None. If you're losing liquid from the soup that's a siphoning issue due to overpacked jars, excessive fluctuations in PC pressure or perhaps other causes. Due to the longer processing time there's a somewhat greater likelihood of siphoning with soup if you're having difficulty maintaining a consistent temperature/pressure.

Other than that, soup should be no more prone to liquid loss than stock.

I would consider chili akin to a stew, not a soup, as it's more dense. I would not consider tomatoes (except for any juice) or salsa as liquids.

You might take a look at the Ball and NCHFP recipes to see what the proportions are and determine if slight adjustments of ingredients might put your recipe into the tested range. Dried seasonings can be adjusted however you wish.

Carol


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RE: Pressure canning soup

  • Posted by digdirt 6b-7a North AR (My Page) on
    Thu, Oct 10, 13 at 13:53

Agree that chili is not soup. Chili has its own canning instructions. And I can't see how tomatoes or salsa could be considered liquid. They are a mixture of solids and liquids so the solid in them are treated as solids and any liquids they contribute to the broth are liquids.

I couldn't find a soup recipe with beans

The NCHFP instructions allow the use of beans. But I know of no canning recipe called Mexican Tortilla Soup and the OP didn't tell us what recipe he used so I assume the OP made up his own recipe. Which as I said, is fine as long as it meets all the soup canning guidelines - properly sized, rehydrated as needed, and lightly cooked vegetables mixed with cooked chicken and broth.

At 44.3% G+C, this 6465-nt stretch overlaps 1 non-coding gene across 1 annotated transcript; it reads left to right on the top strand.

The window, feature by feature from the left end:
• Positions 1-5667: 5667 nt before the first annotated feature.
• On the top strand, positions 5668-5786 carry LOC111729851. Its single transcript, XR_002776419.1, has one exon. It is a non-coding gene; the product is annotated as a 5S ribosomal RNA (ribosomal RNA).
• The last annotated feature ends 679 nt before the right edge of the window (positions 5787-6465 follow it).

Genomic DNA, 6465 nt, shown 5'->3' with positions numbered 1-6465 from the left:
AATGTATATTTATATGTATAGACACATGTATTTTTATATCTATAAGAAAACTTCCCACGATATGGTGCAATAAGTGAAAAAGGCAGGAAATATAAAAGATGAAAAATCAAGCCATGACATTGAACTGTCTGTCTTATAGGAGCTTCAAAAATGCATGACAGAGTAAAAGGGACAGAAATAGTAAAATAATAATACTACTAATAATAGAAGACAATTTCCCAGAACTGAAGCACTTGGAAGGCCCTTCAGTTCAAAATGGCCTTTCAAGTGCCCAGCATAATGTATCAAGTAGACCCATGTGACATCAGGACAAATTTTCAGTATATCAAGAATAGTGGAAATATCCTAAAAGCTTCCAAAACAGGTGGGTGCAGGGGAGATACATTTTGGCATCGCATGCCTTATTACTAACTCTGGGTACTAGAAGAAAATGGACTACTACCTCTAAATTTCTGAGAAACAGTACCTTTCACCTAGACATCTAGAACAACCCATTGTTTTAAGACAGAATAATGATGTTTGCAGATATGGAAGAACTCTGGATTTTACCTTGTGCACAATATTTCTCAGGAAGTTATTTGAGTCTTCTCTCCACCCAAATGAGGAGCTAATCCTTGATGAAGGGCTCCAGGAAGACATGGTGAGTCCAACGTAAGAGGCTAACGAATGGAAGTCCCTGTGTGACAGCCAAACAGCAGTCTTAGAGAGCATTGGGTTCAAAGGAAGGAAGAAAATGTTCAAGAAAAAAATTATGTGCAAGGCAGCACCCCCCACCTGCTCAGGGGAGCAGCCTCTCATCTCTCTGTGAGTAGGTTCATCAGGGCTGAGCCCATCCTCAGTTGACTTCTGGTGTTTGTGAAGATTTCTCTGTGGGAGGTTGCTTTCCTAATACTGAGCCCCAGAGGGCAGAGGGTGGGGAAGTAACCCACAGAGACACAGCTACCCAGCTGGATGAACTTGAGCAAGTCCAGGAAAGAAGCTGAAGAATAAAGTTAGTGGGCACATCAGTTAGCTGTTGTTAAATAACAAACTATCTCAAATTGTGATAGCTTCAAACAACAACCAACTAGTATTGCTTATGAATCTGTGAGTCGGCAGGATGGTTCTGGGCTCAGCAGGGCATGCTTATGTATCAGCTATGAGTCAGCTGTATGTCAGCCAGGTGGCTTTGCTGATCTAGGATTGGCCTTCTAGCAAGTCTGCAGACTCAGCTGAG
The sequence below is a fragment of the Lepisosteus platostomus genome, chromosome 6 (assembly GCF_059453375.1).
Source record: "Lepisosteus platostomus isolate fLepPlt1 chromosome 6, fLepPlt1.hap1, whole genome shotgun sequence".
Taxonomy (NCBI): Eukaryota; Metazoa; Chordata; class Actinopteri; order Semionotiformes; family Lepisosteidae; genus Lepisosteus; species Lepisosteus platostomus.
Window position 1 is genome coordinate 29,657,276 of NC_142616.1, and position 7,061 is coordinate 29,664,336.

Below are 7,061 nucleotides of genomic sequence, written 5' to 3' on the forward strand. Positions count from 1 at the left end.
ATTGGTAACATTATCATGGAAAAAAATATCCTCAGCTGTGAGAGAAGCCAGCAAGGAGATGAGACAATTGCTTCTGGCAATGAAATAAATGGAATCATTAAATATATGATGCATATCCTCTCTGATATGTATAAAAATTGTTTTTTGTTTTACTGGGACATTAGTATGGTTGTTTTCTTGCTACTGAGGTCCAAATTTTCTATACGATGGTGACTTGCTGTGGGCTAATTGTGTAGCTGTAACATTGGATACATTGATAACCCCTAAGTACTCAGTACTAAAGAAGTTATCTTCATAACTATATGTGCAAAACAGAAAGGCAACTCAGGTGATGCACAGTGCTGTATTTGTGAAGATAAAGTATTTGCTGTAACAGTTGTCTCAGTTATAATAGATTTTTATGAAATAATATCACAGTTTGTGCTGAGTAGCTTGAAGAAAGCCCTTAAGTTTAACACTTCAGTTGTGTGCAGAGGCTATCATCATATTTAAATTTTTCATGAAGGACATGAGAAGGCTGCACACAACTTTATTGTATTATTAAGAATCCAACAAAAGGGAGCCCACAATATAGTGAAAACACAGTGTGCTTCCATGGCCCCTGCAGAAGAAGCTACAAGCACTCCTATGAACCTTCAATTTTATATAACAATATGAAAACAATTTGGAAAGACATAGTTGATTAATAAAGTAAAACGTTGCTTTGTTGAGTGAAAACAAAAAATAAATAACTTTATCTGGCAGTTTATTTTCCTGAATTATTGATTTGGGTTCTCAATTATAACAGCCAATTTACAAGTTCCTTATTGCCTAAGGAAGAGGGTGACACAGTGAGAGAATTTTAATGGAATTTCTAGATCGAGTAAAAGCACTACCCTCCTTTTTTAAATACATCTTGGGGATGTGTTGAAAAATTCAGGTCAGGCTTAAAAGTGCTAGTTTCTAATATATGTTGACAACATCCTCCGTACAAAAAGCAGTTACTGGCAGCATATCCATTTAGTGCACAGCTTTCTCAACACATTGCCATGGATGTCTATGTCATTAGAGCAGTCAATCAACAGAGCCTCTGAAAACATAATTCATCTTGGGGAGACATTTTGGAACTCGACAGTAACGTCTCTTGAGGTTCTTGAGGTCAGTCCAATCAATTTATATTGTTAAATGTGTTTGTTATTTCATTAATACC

So what "recipe" should (s)he have followed?

Any recipe he wishes as long as it meets the canning soup guidelines. Although I don't see why anyone would used previously canned foods to make fresh soup for canning. Still that is their choice.

Sorry but I don't see what all the confusion is about. The soup guidelines are pretty straight forward in my opinion.

If you want to can chicken soup with carrots and onions then you cook the chicken until tender in water or broth, cool it, debone it, chop it and set it aside. Briefly cook the diced/sliced carrots and chopped onions in the broth with your seasonings until vegetables are well heated, add the chicken pieces back in, boil it all for 5 mins. Use a slotted spoon to fill the jars 1/2 full with solids and fill the rest of the jar with the cooking broth or with fresh hot broth if you prefer and process it.

Dave


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RE: Pressure canning soup